NORA and the Native Oyster Network- UK and Ireland have been partnering to develop a Guidelines for monitoring native oyster restoration projects in Europe.
Universal and consistent monitoring of restoration efforts across Europe would yield a suite of benefits. As a practice in its infancy, monitoring of native oyster restoration will allow for a greater understanding of the drivers of success or failure across projects, and for consistent reporting to funders. Furthermore it would allow for a clearer understanding of the potential of the habitat across its full range, something which is severely lacking given its highly degraded status. And finally, it would allow for the accumulation of a wider evidence base on which to communicate the potential outcomes of restoration to stakeholders and funders.
The Native Oyster Network- UK and Ireland and the Native Oyster Restoration Alliance identified that there were several novel metrics and methods in use in Europe that were not already included in the comprehensive must read from the US, the Oyster Habitat Restoration Monitoring and Assessment Handbook, Baggett et al. 2014. Differences between the species, abiotic settings and the degraded status and dynamic locations that the native oyster in Europe inhabits, means that some of the suggested methodologies are often not suitable for monitoring in Europe. Thirty-nine authors from seven European countries have therefore collaborated to develop a set of Universal Monitoring Metrics, Supplementary Metrics, and Ecosystem Goal Based Metrics. A series of possible methods are outlined for each metric.
The Metrics are designed to answer critical questions around the performance of European native oyster restoration activities. The Universal Metrics are recommended to be monitored by all restoration projects, while the Supplementary Metrics provide more information about the possible drivers of restoration progress, and the restoration Goal Based Metrics are for assessing the progress towards achieving stated goals other than the recovery of oyster habitat.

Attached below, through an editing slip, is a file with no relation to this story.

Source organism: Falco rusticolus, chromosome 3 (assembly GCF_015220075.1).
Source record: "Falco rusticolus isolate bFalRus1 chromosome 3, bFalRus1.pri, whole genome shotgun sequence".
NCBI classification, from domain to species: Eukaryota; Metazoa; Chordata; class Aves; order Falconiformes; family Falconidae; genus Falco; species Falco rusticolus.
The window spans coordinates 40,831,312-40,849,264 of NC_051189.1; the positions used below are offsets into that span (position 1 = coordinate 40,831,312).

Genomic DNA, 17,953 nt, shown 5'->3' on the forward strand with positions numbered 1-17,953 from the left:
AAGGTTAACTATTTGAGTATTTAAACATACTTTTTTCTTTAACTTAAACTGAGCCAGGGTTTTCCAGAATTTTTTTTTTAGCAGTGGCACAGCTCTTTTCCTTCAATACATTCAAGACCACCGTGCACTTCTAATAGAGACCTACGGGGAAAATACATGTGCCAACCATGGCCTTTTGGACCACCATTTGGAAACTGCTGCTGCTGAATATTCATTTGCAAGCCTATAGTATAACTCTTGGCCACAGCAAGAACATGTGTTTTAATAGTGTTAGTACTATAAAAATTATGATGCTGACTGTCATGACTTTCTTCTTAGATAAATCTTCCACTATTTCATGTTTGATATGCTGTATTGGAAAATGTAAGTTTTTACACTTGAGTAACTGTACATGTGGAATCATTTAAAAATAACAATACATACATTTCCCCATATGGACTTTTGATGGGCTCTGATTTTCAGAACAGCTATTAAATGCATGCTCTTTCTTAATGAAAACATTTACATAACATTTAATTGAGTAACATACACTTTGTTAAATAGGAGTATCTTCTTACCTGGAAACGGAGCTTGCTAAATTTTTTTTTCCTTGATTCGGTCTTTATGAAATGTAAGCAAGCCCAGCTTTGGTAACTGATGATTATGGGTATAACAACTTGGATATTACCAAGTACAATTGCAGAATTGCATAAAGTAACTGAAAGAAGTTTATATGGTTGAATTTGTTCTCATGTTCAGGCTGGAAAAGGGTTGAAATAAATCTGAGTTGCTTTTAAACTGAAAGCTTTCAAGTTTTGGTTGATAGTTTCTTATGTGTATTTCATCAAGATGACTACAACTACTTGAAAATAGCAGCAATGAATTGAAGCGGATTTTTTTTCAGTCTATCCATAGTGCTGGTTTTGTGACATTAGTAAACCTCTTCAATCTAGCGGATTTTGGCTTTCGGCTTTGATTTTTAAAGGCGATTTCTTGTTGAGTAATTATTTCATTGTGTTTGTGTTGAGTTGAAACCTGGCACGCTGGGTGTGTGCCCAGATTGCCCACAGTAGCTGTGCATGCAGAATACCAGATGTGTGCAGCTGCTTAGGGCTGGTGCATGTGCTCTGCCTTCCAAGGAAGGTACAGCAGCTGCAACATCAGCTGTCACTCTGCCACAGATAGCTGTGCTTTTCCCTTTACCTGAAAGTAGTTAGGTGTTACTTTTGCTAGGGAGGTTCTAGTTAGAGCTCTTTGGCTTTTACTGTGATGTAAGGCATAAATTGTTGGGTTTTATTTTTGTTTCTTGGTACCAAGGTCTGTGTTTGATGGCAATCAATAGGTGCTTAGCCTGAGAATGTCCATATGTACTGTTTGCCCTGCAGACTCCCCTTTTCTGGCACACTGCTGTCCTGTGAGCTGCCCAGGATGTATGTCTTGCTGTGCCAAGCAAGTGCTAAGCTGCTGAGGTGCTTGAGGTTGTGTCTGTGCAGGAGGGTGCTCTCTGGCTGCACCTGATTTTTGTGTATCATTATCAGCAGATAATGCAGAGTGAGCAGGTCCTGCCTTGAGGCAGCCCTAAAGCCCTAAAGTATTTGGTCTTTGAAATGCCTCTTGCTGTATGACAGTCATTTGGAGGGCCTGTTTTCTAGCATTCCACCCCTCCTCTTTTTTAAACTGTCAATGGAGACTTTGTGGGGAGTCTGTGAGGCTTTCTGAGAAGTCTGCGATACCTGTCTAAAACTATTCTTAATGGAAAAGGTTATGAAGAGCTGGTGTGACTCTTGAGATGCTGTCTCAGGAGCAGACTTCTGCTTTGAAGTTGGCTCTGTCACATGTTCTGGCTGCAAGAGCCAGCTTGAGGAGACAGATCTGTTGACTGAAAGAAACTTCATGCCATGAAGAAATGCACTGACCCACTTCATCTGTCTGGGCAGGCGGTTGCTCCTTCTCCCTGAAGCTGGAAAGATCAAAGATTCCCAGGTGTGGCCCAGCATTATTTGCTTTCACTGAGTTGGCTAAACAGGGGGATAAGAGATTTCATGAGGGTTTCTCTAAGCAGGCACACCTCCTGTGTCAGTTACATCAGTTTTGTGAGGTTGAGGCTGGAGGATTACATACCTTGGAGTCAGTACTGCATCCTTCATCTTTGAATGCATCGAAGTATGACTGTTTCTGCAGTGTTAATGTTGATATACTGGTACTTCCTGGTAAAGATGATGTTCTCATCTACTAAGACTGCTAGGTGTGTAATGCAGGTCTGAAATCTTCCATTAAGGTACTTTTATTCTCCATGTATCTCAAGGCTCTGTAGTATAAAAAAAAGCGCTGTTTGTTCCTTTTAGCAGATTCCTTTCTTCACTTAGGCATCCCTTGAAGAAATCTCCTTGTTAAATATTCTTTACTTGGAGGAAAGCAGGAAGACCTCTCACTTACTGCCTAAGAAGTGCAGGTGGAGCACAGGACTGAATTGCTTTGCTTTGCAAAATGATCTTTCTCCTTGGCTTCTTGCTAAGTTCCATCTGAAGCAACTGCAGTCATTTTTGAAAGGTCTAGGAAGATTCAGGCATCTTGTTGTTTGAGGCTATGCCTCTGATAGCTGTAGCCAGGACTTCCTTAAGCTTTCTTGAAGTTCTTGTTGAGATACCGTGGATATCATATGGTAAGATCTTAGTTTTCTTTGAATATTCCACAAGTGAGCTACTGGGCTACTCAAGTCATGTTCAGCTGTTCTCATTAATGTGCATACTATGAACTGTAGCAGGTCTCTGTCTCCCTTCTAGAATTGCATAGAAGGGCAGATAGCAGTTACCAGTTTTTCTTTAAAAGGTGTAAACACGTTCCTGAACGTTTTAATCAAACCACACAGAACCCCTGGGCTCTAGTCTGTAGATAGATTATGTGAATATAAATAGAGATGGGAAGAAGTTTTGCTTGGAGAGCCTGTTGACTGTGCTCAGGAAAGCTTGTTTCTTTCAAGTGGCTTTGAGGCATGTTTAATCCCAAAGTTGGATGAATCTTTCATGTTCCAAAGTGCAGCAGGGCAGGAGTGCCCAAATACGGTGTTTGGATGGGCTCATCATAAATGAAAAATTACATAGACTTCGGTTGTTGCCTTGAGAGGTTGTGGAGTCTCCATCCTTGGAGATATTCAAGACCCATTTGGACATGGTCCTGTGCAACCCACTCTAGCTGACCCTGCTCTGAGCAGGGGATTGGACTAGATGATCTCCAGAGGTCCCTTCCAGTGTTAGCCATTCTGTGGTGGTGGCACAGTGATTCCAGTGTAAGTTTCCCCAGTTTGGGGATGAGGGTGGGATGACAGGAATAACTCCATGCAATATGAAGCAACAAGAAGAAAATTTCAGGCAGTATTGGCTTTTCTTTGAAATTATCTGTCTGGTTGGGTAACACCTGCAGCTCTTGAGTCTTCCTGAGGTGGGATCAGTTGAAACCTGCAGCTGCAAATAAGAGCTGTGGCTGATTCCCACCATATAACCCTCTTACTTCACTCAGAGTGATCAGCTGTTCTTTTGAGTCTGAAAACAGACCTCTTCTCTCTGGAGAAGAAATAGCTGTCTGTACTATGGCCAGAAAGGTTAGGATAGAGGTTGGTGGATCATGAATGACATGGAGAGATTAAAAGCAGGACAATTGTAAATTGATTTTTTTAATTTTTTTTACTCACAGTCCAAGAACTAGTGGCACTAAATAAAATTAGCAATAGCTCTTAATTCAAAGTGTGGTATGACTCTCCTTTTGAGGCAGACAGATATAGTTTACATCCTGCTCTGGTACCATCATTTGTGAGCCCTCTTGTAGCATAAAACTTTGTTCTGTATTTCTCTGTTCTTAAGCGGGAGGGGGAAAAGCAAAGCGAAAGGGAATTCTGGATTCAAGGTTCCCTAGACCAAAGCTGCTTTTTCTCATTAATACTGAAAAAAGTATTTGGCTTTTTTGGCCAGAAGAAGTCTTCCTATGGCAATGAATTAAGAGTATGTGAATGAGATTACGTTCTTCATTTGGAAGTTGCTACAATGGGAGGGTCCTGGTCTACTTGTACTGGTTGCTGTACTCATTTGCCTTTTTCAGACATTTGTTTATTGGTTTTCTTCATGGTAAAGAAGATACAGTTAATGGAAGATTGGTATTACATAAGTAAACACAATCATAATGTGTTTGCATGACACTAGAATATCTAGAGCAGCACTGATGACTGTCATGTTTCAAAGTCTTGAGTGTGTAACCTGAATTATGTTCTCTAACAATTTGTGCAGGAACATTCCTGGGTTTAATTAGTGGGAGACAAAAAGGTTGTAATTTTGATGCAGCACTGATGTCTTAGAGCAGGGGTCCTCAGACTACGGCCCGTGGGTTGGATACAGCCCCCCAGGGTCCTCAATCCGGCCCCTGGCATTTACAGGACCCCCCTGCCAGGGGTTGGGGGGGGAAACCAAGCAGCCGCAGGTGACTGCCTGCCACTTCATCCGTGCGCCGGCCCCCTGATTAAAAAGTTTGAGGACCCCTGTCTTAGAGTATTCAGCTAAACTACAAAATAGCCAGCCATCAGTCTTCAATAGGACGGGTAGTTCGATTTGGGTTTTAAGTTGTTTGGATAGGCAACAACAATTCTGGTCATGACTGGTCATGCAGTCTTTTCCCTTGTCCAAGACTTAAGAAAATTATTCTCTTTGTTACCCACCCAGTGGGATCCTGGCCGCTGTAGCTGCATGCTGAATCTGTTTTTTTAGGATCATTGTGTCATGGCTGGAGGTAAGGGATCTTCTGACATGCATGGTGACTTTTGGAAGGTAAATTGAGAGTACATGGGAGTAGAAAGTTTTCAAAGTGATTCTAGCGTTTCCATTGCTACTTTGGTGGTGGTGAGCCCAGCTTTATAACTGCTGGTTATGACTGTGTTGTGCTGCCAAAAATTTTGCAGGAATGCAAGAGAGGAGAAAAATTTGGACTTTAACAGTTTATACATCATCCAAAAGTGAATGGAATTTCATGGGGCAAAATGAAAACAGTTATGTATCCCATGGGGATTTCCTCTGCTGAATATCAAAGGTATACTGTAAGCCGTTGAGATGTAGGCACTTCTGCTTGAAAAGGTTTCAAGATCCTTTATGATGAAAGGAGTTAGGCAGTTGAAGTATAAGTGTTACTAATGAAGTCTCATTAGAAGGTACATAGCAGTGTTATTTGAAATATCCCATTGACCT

NORA and the Native Oyster Network are hugely grateful to all those who have contributed to this effort so far.
The aims of consultation
NORA and UK-Ireland NON are seeking to develop a widely accepted and useful product to support oyster restoration in Europe. This can best be achieved by ensuring that all those with experience in native oyster restoration are able to provide input and comments, and are given the opportunity to critically assess the advice provided in the guide. With the current online consultation process the networks aim to ensure the active engagement of experts and stakeholders, and provide all with a mechanism for contributing to the development of the resulting guidelines. After evaluating the comments and suggestions, a final version of the guidelines will be published and launched in the summer of 2021.
Explicitly we would be grateful if participant in the consultation could consider:
- If you have undertaken native oyster restoration habitat monitoring, are the methods that you commonly use included?
- Have you tried methods presented, but they didn’t work?
- Does the existing text equip you to what you need to do?
- Does the method description provide enough information to allow the method to be followed?
- Is there anything in the handbook that is a barrier to common monitoring?
The draft is still in development and we welcome the opportunity to incorporate any suggestions in the final version. In particular please bear in mind that the final figures and infographics are yet to be developed. If you have images illustrating any of the techniques or equipment which you would be willing to contribute to the guidelines, please do let us know.
Please make all comments and suggested additions as “suggestions” in the online version of the guidelines. You are also welcome to e-mail comments to NORA and UK-Ireland NON network coordinators at: firstname.lastname@example.org and email@example.com
We would be grateful for comments and responses up to COB on the 25th May 2010. Thereafter the editorial and design team will address any comments and suggested edits and launch the guidelines in the summer 2021. The authors and editorial team are hugely grateful to all those taking the time to review the document, and we look forward to receiving constructive comments, edits and additions.
We take our responsibility of safeguarding your personal data seriously. In the interest of being able to contact you with regards to any comments made, we would be grateful if you could provide your name alongside any comments. Any contact information provided (in the document or by e-mail) will be used solely for the purpose of contacting individuals in case clarifications are needed regarding their feedback or comments. By providing comments it is implicit that you have read, and give your consent to being contacted if clarification is required. Should you wish to, you will be able to contribute comments anonymously to the consultation document.